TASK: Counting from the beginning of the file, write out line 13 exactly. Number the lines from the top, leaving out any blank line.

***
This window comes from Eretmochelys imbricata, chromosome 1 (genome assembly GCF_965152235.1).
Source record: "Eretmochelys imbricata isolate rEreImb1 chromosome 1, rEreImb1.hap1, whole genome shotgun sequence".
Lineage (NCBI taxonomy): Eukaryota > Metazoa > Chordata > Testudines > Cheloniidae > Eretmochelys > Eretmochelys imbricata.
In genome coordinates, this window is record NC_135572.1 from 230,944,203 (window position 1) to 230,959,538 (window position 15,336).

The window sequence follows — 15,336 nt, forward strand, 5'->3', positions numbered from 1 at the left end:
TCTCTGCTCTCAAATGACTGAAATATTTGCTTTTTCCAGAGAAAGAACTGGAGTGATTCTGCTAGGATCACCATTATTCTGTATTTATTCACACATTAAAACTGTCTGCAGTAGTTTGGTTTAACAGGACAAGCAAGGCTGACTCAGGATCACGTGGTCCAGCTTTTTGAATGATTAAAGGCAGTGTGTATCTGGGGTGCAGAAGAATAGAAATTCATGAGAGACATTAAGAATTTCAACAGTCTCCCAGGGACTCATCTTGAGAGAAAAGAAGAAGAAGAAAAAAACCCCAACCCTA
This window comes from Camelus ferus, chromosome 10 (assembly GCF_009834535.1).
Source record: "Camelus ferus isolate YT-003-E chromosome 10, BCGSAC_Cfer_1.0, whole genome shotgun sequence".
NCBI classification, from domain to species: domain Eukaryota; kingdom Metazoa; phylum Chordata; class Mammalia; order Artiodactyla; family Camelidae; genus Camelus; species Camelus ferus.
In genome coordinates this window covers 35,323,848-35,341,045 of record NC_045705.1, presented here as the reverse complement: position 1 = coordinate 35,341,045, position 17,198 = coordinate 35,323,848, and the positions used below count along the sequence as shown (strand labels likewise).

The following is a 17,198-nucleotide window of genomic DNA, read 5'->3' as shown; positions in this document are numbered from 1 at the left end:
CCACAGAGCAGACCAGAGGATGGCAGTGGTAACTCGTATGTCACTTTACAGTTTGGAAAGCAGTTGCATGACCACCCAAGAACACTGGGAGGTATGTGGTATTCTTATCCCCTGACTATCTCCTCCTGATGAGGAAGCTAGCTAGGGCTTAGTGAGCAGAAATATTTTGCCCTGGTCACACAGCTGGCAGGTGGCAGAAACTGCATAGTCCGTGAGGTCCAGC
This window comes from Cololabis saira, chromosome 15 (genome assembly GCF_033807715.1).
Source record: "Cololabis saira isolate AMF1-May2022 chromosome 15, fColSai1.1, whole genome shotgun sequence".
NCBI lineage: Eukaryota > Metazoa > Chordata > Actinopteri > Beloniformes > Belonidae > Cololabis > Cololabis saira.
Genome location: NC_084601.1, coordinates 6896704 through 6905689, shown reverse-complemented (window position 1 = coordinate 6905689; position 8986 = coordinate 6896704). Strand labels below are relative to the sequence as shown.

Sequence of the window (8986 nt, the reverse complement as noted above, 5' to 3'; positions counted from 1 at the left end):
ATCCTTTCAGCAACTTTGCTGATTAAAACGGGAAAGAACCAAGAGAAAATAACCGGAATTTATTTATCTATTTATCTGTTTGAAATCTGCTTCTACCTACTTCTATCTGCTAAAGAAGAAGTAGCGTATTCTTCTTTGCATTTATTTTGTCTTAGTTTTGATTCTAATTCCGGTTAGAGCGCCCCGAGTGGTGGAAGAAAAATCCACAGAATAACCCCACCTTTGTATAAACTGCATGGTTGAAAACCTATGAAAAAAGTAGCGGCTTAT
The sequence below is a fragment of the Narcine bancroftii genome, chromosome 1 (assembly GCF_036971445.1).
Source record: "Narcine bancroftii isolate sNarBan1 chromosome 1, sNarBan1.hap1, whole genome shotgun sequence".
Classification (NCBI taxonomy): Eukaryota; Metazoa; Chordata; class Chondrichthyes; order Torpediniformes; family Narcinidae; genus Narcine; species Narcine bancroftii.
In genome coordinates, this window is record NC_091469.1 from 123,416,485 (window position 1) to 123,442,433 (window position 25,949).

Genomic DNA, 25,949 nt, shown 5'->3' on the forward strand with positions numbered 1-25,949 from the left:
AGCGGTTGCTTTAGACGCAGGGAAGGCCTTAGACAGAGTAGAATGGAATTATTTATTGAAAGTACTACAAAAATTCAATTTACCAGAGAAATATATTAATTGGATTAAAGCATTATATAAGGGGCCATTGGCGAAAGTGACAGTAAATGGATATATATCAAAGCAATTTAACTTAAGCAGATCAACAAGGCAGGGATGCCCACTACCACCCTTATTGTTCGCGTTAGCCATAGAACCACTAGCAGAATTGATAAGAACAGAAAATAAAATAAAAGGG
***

This window comes from Cololabis saira, chromosome 15 (genome assembly GCF_033807715.1).